Conjurske observed that the “Codex Teplenis is a fourteenth-century manuscript, which has never been modified at all, but exists today just as it did in the fourteenth century, and just as it was written by the scribes who wrote it” (Olde Paths, June, 1996, p. 138). Conjurske pointed out that Codex Teplensis included the Epistle Czun Laodiern, “to the Laodicens” (p. 133). He noted that this manuscript included a list of Scripture portions to be read on certain holy days and saints’ days and at the end included a short treatise on “the seven sacraments” (pp. 133-134). Out of the eighty-two places where the N. T. has “son of man,” Conjurske pointed out that “the Tepl manuscript reads ’son of man’ only seven times, all the rest having ’son of the virgin’” [sun der maid or meid or another spelling variation] (p. 137; also Oct., 1996 issue, p. 240). He affirmed that the “Teplensis itself reads heilikeit, that is, ’sacrament’” at several verses (Eph. 1:9, 3:3, 3:9, 5:32; 1 Tim. 3:16) (p. 139). Conjuske concluded that “it is an indubitable fact that the version contained in Codex Teplensis closely follows the Latin Vulgate and differs in a myriad of places from the Textus Receptus and the King James Version” (pp. 139-140). According to J. T. Hatfield‘s examination of this text, some other example differences include that the Tepl has “Jesus” at Acts 9:20 where the KJV has “Christ,” “his name” at Acts 22:16 where the KJV has “name of the Lord,” “Lord God” at Revelation 1:8 where the KJV has “Lord,” and “Jesus” at Revelation 22:17 where the KJV has “Jesus Christ.”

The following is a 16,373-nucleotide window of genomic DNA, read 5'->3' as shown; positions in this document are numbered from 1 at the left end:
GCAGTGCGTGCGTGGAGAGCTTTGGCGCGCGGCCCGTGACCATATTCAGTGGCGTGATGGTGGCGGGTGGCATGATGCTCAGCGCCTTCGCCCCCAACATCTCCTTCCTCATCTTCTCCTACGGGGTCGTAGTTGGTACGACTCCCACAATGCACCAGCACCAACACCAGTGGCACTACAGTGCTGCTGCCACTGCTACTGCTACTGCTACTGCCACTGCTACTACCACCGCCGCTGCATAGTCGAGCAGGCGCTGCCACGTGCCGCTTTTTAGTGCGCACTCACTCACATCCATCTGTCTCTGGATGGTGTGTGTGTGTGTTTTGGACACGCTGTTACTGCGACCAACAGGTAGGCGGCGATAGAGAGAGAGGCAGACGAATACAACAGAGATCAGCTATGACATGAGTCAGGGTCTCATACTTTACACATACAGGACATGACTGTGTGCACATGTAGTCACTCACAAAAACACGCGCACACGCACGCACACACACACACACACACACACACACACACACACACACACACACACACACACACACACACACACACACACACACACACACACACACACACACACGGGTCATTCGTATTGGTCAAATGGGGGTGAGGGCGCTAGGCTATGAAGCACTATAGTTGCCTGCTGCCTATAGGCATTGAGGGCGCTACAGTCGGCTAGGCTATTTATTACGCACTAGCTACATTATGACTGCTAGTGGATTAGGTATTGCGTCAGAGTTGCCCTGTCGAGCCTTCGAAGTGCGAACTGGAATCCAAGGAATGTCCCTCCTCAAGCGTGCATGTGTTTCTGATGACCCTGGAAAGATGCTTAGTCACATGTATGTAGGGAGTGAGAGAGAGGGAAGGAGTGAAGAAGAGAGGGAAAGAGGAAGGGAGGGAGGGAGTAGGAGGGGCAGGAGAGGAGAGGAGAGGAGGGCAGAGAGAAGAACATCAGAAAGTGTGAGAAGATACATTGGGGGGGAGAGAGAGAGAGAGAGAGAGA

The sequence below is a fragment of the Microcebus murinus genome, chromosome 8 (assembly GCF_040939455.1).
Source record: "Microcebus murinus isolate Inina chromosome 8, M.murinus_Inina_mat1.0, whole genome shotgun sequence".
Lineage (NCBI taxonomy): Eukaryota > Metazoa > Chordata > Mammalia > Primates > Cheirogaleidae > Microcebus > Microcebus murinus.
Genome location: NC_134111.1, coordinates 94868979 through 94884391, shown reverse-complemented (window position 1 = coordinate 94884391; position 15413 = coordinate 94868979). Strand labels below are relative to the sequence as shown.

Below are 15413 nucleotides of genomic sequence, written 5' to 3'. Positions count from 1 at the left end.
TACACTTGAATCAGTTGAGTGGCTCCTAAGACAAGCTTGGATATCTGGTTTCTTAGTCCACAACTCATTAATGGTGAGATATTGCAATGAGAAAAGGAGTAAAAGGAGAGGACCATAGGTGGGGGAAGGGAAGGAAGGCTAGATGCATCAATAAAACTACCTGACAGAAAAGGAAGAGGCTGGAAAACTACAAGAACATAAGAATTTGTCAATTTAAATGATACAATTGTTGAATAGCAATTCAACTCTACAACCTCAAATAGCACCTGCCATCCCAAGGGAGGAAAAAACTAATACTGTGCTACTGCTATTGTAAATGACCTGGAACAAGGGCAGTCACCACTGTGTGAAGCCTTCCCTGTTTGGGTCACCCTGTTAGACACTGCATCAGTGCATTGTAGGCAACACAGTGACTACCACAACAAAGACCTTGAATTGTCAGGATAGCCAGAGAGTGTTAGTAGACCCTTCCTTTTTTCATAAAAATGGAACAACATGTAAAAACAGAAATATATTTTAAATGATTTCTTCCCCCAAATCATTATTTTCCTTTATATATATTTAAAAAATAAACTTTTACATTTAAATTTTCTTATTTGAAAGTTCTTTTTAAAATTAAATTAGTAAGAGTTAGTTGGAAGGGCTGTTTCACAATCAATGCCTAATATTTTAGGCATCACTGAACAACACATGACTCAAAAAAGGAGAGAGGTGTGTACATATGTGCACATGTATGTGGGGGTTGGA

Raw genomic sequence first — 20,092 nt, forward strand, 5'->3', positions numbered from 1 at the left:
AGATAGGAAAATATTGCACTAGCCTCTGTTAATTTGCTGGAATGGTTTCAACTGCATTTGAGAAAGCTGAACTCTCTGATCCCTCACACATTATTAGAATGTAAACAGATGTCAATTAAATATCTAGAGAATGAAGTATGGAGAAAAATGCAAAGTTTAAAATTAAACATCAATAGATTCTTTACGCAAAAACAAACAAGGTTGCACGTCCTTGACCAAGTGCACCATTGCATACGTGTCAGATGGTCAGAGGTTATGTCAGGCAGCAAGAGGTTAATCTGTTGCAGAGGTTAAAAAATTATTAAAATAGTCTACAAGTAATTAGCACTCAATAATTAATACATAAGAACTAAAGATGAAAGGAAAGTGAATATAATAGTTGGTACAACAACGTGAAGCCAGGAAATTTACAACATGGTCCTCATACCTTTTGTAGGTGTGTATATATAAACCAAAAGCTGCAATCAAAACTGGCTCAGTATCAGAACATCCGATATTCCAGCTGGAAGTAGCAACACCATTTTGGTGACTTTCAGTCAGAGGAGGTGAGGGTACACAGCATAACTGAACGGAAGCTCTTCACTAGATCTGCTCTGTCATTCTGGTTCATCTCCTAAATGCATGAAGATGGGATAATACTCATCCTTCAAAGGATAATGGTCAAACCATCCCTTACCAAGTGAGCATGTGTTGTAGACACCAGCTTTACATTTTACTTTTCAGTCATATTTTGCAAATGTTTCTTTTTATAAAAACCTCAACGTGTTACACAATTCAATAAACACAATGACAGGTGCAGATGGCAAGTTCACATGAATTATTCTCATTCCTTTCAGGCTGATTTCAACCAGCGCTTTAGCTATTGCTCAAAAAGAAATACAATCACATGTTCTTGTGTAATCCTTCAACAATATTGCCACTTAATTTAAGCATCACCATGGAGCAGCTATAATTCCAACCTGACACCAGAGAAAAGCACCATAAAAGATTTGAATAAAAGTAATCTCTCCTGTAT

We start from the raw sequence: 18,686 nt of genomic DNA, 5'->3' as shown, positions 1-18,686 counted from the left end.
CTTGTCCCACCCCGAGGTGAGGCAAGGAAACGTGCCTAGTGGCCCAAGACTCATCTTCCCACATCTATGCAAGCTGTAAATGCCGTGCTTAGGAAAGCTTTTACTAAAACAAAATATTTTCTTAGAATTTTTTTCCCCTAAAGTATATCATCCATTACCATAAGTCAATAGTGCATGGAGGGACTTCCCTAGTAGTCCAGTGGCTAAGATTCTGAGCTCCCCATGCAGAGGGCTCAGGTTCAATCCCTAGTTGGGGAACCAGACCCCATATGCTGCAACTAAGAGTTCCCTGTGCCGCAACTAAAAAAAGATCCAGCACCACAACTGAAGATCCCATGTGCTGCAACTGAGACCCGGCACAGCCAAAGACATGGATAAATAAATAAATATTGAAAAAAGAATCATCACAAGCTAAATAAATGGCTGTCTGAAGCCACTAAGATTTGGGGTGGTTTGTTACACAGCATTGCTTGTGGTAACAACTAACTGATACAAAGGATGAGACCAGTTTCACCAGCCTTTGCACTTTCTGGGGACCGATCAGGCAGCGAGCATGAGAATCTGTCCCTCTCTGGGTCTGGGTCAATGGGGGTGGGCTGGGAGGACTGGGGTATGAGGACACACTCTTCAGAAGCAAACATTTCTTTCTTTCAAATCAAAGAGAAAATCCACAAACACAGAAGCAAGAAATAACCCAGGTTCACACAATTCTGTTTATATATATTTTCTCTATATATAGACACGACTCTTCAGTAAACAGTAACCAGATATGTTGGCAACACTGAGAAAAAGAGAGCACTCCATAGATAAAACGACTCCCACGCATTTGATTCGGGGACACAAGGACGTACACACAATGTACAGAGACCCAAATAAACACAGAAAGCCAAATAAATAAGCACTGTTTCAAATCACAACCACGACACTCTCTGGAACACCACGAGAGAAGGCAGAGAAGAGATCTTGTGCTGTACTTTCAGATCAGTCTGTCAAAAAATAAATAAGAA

2. robycop3

    robycop3
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    I believe when all is said & done, Logos, we will have seen that the Waldensian Bible thingie is just another KJVO invention.
     
  3. Logos1560

    Logos1560
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    I wonder if the attempts to link the Old Latin and Waldensian translations to the KJV may be an attempt to try to get around those readings in the Textus Receptus and in the KJV that are not supported by the majority of Greek manuscripts.

    David Sorenson maintained that the Waldenses “used translations of the Bible based upon the Received Text from the second century up to and including the time of the Reformation” (Touch Not, p. 47). In his Appendix E entitled “Evidences of a historical connection between the Waldenses and the KJV,“ Sorenson wrote: “Though there is no conclusive evidence that Beza used Waldensian manuscripts, circumstances allow theories to arise suggesting the possibility. If this is the case, then there could be a direct lineage of the Received Text from the end of the first century through the Italic churches to the Vaudois to the Waldenses to Beza to the King James’s translators” (p. 261). In a quotation that is from Benjamin Wilkinson’s book, Floyd Jones claimed “the translators of the 1611 had before them four Bibles which had come under Waldensian influences: the Dioadati in Italian, the Olivetan in French, the Lutheran in German, and the Genevan in English” (Which Version, p. 105). David Cloud suggested that the Romaunt New Testaments used by the Waldenses “represented the Traditional Text” and that the Tepl was a Waldensian version that “represents the Traditional Text“ (Faith, pp. 139-140). Cloud indicated that “the Scripture was also preserved . . . in the translations from Latin such as the Waldensian Romaunt, the old German Tepl” (Bible Version Question/Answer, p. 92).